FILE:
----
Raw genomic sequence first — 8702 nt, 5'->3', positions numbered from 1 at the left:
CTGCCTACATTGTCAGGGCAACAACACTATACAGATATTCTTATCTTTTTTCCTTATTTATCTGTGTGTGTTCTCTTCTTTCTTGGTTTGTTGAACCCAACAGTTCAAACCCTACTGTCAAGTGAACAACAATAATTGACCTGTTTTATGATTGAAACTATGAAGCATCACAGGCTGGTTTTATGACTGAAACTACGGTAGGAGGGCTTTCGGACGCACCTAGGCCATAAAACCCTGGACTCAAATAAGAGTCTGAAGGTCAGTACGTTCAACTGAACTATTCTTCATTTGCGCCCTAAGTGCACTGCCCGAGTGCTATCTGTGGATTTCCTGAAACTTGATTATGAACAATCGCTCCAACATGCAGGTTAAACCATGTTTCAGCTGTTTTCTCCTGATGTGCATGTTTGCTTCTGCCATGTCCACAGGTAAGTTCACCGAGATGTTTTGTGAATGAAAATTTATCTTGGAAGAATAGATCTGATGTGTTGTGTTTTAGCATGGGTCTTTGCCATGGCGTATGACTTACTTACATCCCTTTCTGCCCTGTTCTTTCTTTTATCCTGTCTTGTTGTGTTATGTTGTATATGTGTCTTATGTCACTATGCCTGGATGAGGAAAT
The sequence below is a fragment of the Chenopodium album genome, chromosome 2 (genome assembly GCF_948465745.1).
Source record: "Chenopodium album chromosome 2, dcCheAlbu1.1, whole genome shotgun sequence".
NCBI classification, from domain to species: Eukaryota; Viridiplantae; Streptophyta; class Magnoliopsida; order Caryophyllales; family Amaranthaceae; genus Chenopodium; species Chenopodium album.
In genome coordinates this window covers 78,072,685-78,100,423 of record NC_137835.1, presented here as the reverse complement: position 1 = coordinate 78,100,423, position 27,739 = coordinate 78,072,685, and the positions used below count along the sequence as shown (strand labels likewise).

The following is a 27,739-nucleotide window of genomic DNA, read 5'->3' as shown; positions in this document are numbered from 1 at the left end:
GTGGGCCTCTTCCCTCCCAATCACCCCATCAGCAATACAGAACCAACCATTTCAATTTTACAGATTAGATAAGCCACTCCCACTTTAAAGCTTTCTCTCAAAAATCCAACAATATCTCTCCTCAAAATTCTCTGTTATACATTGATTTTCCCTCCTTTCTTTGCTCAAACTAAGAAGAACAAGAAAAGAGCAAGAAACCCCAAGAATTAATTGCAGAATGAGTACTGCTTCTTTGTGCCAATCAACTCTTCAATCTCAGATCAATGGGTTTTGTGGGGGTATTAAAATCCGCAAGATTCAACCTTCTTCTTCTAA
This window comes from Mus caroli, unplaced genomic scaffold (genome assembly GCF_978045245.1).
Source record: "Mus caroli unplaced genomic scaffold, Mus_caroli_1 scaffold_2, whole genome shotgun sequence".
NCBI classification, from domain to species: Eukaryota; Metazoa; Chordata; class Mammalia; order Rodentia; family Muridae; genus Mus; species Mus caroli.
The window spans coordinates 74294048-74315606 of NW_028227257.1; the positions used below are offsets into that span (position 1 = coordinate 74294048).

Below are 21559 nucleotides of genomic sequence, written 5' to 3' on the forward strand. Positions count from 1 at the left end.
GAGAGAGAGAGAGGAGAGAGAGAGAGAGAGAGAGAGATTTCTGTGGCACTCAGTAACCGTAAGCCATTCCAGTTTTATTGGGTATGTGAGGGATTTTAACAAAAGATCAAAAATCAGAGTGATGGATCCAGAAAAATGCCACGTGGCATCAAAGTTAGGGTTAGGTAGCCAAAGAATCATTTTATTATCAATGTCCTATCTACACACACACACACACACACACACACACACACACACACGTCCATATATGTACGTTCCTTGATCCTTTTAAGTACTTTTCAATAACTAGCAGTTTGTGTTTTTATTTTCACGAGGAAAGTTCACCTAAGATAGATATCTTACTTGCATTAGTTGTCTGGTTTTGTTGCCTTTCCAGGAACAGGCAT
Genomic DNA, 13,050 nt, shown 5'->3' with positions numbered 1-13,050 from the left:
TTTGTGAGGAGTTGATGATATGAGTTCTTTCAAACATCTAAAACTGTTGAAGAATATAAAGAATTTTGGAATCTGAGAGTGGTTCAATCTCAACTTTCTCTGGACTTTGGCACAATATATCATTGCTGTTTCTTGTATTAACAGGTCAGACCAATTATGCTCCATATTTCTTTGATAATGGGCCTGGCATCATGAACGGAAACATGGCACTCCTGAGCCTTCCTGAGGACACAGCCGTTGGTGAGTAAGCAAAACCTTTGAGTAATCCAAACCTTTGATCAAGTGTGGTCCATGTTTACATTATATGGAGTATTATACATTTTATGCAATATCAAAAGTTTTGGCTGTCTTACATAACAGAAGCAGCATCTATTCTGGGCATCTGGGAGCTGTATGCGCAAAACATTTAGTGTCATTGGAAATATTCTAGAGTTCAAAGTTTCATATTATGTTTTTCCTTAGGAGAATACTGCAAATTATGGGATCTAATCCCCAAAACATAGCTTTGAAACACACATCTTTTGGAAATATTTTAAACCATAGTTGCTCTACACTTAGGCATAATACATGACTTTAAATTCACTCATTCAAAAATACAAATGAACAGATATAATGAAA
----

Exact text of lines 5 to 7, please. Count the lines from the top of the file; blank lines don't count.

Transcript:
NCBI classification, from domain to species: Eukaryota; Viridiplantae; Streptophyta; class Magnoliopsida; order Caryophyllales; family Amaranthaceae; genus Chenopodium; species Chenopodium album.
In genome coordinates this window covers 78,072,685-78,100,423 of record NC_137835.1, presented here as the reverse complement: position 1 = coordinate 78,100,423, position 27,739 = coordinate 78,072,685, and the positions used below count along the sequence as shown (strand labels likewise).

The following is a 27,739-nucleotide window of genomic DNA, read 5'->3' as shown; positions in this document are numbered from 1 at the left end: